You might think your chances of presenting a successful criminal defense are finished if someone tells you they have an eyewitness willing to testify against you. While you should certainly be concerned, you also need to treat their claim with a pinch of suspicion.
Police or prosecutors may tell you they have a fabulous eyewitness when they don’t at all. It may just be a ploy to get you to speak or to accept a plea deal. Alternatively, maybe they have someone who thinks they saw you, but that does not mean they did. It also does not mean that they would be willing to take the stand or that they can actually convince a court they saw you.
Eyewitnesses are often wrong
A quick look through history will show a lot of people who were wrongly convicted due to eyewitness testimony. Here are some of the reasons eyewitnesses get it wrong:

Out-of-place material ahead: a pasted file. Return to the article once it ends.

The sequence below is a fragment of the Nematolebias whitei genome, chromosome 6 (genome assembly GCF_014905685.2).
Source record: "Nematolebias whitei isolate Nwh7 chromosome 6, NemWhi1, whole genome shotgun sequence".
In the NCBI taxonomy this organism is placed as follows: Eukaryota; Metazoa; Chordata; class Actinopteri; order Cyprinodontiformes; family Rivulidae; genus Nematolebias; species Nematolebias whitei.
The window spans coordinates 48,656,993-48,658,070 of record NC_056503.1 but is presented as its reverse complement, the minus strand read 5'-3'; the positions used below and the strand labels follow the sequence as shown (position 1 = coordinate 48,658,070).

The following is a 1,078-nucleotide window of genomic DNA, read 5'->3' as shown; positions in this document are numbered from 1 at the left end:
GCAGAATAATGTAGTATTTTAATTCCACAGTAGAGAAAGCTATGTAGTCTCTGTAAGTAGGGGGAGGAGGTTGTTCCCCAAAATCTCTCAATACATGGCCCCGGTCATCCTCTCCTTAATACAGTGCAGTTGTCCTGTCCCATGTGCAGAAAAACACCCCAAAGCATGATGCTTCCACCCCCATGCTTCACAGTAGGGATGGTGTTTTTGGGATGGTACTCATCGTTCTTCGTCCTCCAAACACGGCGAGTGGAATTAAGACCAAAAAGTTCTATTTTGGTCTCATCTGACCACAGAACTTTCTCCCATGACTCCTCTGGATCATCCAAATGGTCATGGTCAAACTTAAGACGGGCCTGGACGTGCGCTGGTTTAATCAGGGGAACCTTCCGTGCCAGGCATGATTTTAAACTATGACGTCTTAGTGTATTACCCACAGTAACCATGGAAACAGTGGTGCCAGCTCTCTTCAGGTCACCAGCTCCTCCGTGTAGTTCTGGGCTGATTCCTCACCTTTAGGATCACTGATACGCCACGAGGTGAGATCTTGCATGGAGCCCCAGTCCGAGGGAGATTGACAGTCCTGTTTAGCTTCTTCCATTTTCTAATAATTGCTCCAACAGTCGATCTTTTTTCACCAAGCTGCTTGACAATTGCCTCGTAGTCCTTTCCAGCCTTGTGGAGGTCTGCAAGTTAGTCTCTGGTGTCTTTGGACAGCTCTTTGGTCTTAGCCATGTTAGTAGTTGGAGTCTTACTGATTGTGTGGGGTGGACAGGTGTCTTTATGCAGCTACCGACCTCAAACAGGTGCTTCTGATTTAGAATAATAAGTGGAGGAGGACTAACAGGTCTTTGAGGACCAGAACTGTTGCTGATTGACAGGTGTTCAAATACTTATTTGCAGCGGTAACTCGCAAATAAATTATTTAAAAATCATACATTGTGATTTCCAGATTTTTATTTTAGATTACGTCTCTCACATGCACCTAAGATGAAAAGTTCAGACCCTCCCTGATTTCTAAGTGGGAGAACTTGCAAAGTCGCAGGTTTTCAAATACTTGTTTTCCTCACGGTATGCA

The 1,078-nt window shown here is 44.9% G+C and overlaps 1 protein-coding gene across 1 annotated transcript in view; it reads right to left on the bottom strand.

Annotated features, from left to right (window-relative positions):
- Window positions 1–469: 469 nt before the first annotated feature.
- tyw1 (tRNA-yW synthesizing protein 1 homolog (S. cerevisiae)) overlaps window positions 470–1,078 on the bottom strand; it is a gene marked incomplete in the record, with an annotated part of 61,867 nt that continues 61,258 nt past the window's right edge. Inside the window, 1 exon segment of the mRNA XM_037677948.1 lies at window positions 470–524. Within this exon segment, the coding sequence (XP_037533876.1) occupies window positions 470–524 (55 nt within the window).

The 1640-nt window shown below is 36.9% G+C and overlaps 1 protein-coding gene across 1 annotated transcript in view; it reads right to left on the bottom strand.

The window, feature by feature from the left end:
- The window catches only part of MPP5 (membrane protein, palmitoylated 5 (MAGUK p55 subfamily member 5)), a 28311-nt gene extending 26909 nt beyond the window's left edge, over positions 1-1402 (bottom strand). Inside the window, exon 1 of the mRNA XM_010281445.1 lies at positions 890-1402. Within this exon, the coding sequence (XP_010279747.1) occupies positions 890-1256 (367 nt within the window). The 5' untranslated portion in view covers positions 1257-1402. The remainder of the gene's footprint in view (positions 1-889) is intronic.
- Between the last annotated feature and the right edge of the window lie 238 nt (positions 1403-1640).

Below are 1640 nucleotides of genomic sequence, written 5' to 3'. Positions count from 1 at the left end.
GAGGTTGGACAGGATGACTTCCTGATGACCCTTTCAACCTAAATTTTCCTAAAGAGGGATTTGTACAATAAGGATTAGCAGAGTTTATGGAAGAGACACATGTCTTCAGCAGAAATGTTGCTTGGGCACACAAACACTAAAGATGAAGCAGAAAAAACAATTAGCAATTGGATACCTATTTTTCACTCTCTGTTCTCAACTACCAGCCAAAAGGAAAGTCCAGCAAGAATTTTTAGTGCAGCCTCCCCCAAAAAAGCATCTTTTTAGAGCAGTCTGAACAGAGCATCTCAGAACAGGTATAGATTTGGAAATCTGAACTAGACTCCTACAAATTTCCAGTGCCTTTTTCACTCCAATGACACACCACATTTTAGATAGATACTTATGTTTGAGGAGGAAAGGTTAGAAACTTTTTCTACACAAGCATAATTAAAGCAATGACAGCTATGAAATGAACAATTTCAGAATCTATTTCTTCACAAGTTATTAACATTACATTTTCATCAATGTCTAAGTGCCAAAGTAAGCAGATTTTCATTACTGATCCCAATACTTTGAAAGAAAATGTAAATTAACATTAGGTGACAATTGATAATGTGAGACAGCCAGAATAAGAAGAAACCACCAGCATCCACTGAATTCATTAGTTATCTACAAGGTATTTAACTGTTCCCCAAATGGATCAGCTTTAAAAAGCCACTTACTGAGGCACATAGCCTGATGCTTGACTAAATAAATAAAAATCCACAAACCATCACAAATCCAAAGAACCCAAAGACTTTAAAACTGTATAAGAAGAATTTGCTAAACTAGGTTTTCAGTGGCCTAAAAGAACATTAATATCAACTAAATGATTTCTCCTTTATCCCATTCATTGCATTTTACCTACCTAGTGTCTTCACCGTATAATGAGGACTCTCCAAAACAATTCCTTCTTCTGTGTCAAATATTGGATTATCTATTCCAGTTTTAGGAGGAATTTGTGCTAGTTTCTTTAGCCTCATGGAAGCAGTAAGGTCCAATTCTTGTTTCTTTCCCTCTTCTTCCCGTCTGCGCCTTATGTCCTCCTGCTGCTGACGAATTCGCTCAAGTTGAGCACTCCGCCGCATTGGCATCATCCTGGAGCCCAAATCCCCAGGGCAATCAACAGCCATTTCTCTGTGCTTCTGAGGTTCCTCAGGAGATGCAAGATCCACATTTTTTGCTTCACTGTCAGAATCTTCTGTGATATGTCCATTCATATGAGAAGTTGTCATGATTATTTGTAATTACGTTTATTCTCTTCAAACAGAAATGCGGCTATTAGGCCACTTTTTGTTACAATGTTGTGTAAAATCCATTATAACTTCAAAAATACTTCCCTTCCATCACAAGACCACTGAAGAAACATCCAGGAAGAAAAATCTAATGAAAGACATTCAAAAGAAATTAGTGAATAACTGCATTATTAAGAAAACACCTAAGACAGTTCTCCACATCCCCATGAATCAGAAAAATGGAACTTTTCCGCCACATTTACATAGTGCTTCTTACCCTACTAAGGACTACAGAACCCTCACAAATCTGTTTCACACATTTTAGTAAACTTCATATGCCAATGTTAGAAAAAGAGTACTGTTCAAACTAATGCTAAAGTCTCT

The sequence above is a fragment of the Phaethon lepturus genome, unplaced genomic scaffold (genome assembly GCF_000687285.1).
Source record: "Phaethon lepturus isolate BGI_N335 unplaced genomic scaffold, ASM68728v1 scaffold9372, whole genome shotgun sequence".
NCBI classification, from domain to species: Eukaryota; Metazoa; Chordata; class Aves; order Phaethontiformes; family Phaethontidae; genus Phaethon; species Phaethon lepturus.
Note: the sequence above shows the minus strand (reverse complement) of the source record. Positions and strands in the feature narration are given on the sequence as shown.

- Their view of the event: “I saw him on a clear day from 10 meters away for five minutes,” is not the same as “I saw him through the rain, at night, from a hundred meters away, for a couple of seconds.”
- Their vision: Does the eyewitness have 20/20 vision, or do they struggle to see through the glasses on the end of their nose?
- Their memory: Memory is not static. Did anyone influence them to remember things a certain way? Do they smoke so much marijuana that they struggle to remember what day it is?
- Their motives: Is this someone genuinely looking to help solve a crime? Or are they testifying to get back at you or to score leniency for crimes they’ve committed?
Don’t expect challenging an eyewitness to be easy. You’ll want legal help to execute your defense strategy as effectively as possible.